Saudi Arabia

It’s also what a majority of Israelis now believe. 

A poll conducted by the Israel Democracy Institute before the June 8 operation in Nuseirat revealed that only 34% of respondents are optimistic about the future of national security. The Jewish People Policy Institute (JPPI) found that, in May, just 38% of Israelis expressed “high confidence” that victory is achievable. A larger number – some 41% – said they have “low confidence” that Israel will win. 

A large part of that is a lack of trust in Prime Minister Benjamin Netanyahu and his coalition partners’ refusal to engage in discussing a “day after” plan for Gaza. Per the JPPI, only 28% of the Jewish public attests to a high or fairly high level of trust in the government. 

If we can’t win – or if the public has lost faith – how can we switch up the reality? It requires out-of-the-box thinking. Fortunately, the box is on the table if only our government has the guts to open it.

The answer lies to the east – in Saudi Arabia and the United Arab Emirates. 

I was never a supporter of the original 2002 Arab Peace Initiative. But Saudi Arabia has changed – or is trying to. Yes, it’s still a repressive regime, but the Saudis have been on a years-long quest to tamp down the radical Salafism and Wahhabism strains in their kingdom.

Saudi Arabia wants to make nice to the West now and that includes transforming the country into something more like the United Arab Emirates, which is remarkable in its being both Arab and moderate and with an educational curriculum that doesn’t demonize Jews. 

Now, reports the nonprofit IMPACT-se, Saudi textbooks no longer teach that Zionism is a “racist” European movement and no longer deny the historical Jewish presence in the region. While the name “Israel” still does not appear on maps in their textbooks, neither does “Palestine.”

Saudi Arabia is broadly indicating it wants normalization with Israel, as evidenced by U.S. President Joe Biden’s presentation of Israel’s three-stage ceasefire and hostage release proposal.

Netanyahu doesn’t want the Palestinian Authority – revamped or otherwise – to gain a foothold in Gaza. But the Saudis and the Emiratis could do the job instead. The dream from immediately after 2005’s Disengagement from Gush Katif – that the Gaza Strip could become the “Singapore of the Middle East” – could be revived. It didn’t work then – Gazans destroyed the greenhouses Israel left behind and Hamas staged its violent coup two years later – but the Abraham Accords point the way to a different possible outcome.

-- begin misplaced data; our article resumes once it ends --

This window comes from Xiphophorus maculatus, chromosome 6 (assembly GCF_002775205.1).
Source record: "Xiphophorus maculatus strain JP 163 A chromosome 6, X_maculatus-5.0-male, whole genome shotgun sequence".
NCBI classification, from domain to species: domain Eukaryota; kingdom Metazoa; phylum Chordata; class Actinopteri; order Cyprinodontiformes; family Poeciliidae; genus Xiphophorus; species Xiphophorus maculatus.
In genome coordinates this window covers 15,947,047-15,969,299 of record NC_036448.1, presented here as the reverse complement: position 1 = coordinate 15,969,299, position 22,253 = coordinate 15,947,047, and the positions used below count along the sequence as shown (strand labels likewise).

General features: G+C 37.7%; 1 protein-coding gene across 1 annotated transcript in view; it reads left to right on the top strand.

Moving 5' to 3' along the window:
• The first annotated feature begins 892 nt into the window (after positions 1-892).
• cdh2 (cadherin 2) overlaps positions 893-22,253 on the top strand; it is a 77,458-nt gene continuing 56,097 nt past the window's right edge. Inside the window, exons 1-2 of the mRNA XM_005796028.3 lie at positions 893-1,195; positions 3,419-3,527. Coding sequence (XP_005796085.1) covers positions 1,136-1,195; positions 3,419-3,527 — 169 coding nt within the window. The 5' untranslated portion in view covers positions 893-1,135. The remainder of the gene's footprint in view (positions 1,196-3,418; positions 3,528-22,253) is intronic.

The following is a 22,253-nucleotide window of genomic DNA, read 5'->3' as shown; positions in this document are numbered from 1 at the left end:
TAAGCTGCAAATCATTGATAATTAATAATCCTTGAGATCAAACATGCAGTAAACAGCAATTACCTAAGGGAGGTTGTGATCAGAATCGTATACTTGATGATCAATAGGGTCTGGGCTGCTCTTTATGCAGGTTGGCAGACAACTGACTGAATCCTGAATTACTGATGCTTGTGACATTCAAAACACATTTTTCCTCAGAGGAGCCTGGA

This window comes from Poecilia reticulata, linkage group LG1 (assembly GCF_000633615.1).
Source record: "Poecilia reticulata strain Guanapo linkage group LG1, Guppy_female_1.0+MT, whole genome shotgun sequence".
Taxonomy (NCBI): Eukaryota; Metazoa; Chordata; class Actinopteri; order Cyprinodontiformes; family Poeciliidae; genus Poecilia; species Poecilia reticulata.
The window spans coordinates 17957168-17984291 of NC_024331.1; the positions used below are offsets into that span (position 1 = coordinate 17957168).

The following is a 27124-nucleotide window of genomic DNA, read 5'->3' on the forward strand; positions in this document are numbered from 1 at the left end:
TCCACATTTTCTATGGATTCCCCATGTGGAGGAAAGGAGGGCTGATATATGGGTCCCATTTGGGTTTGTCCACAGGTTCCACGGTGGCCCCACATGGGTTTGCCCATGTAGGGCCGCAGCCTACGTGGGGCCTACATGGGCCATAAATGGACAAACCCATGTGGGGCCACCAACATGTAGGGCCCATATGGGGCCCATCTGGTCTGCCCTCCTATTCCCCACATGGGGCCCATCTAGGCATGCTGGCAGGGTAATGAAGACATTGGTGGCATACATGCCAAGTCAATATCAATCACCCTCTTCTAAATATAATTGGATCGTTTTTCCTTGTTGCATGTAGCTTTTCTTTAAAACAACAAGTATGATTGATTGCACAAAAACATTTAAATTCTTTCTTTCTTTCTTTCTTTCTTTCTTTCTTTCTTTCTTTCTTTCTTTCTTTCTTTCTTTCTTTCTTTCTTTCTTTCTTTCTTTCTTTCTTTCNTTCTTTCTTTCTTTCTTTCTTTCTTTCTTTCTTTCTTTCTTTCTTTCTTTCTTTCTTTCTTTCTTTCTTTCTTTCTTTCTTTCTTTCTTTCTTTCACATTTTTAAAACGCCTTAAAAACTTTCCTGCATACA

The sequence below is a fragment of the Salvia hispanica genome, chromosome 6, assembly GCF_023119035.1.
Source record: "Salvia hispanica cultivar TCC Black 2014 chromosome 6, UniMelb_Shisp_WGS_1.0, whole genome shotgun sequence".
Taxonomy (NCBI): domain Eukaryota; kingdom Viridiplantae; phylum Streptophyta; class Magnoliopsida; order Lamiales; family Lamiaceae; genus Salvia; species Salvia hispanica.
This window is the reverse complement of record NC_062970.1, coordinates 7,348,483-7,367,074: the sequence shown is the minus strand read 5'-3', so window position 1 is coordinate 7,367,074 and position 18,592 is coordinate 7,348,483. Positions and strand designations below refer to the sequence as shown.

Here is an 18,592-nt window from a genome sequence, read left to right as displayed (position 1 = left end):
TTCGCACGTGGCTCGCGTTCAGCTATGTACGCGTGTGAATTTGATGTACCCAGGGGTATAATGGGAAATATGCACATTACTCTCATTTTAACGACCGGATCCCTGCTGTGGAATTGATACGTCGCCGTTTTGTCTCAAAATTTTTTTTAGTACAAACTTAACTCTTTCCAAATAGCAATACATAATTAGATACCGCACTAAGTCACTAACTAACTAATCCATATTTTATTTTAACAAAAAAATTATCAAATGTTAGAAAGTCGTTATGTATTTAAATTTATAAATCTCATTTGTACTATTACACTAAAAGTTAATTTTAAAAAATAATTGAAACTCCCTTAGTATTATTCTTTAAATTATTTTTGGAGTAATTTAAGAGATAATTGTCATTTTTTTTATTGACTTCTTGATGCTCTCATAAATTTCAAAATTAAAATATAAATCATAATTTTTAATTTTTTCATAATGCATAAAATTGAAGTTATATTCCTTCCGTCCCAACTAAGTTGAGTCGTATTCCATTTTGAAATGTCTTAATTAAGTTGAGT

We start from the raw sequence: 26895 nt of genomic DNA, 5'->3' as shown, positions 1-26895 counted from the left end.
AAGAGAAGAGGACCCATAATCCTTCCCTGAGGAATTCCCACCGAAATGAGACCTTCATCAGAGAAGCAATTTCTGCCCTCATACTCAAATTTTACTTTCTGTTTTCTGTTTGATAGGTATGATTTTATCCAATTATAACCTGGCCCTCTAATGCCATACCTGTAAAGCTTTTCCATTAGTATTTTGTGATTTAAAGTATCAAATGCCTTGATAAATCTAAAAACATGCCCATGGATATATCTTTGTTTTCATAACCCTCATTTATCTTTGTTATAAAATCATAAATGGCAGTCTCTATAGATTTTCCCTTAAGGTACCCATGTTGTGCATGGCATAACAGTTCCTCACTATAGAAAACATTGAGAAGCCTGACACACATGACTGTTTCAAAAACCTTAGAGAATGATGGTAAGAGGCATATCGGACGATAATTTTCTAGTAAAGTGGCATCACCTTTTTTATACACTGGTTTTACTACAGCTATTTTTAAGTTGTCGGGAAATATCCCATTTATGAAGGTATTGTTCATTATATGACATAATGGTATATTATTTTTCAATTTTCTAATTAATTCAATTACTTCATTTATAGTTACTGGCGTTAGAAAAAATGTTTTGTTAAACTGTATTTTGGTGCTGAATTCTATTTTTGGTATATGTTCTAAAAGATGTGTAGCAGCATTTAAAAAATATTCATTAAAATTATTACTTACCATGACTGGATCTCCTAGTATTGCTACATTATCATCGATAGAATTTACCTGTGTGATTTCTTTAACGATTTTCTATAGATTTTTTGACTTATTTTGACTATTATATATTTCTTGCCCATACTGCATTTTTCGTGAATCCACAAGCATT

Saudi Arabia has some big asks of Israel, including a credible pathway to a Palestinian state, that many Israelis (and the current government) vehemently oppose. Nor can we count on Hamas to agree to the proposed plan. But if we can’t win the war against Hamas, perhaps it’s time to take a chance with a different approach.

Critics will remind me about the 1993 Oslo Accords. We all know how that worked out. So, why would allowing the Saudis and the Emiratis into Gaza end any differently? 

But what other credible options do we have? Eternal military control of Gaza? The army has said that would increase mandatory army service from three to four years and cost billions of shekels. Defense Minister Yoav Galant has essentially said, “Over my dead body would I allow that to come to pass.”

Now, there’s no guarantee that the Saudis and the Emiratis would be interested in rebuilding and potentially governing the Gaza Strip. Saudi Arabia accusing Israel of “continuous genocidal massacres” isn’t a good look. There would have to be something financially lucrative in it for them.

Biden is staying optimistic. 

There is a clear path for a transition where the Arab states would provide security and reconstruction in Gaza in return for a longer-term commitment to a transition to a two-state solution,” the president said.

If Netanyahu were to embrace normalization with Saudi Arabia, it would change the entire region. It would secure Israel’s place in the middle of the Sunni Arab alliance against Iran and its proxies. 

Moreover, it might rehabilitate the prime minister’s tarnished image. Yes, his coalition would likely collapse, but he could finally retire, comfortable in the knowledge that he had cut previously unimaginable deals with former Arab adversaries.

A Saudi deal and the end of the war in Gaza could mitigate the attacks by the International Court of Justice (ICJ) and the International Criminal Court (ICC) on Israel and its leaders. It might lead the Israeli judges hearing Netanyahu’s trial on corruption and bribery charges to cut a more favorable plea deal. Without taking such a step, the prime minister could wind up in jail in Israel – or abroad if he deigns to step foot in one of the 120 countries that have pledged to detain him if the ICC decides to issue those arrest warrants.

An Israel perceived as working with the Arab world, that stopped the war (not out of defeat but because we have a better option), might stave off the pariah status we’re so clearly on the verge of entering. A new government that doesn’t platform right-wing extremists like Bezalel Smotrich and Itamar Ben-Gvir could return us to good governance. 

It’s not a slam dunk that Israel embracing steps towards regional integration would prompt anti-Israel protesters to start singing a tolerant tune. 

“It won’t be a total victory, as one simply does not exist,” writes Ben-Dror Yemini at Ynet

But it could help us heal our own fractured society while providing a path to hope for the Gazans who desperately need the kind of financial backing and re-education towards moderation that only the Saudis and the UAE can provide.

I first proposed a Saudi exit strategy in The Jerusalem Post.

Image by ekrem osmanoglu on Unsplash


When Aviv, our saxophone-playing musician son, was invited to perform at a jazz festival in Switzerland, my wife, Jody, and I decided to use that as an “excuse” to plan a vacation in Europe. 

Aviv Blum in concert in Bern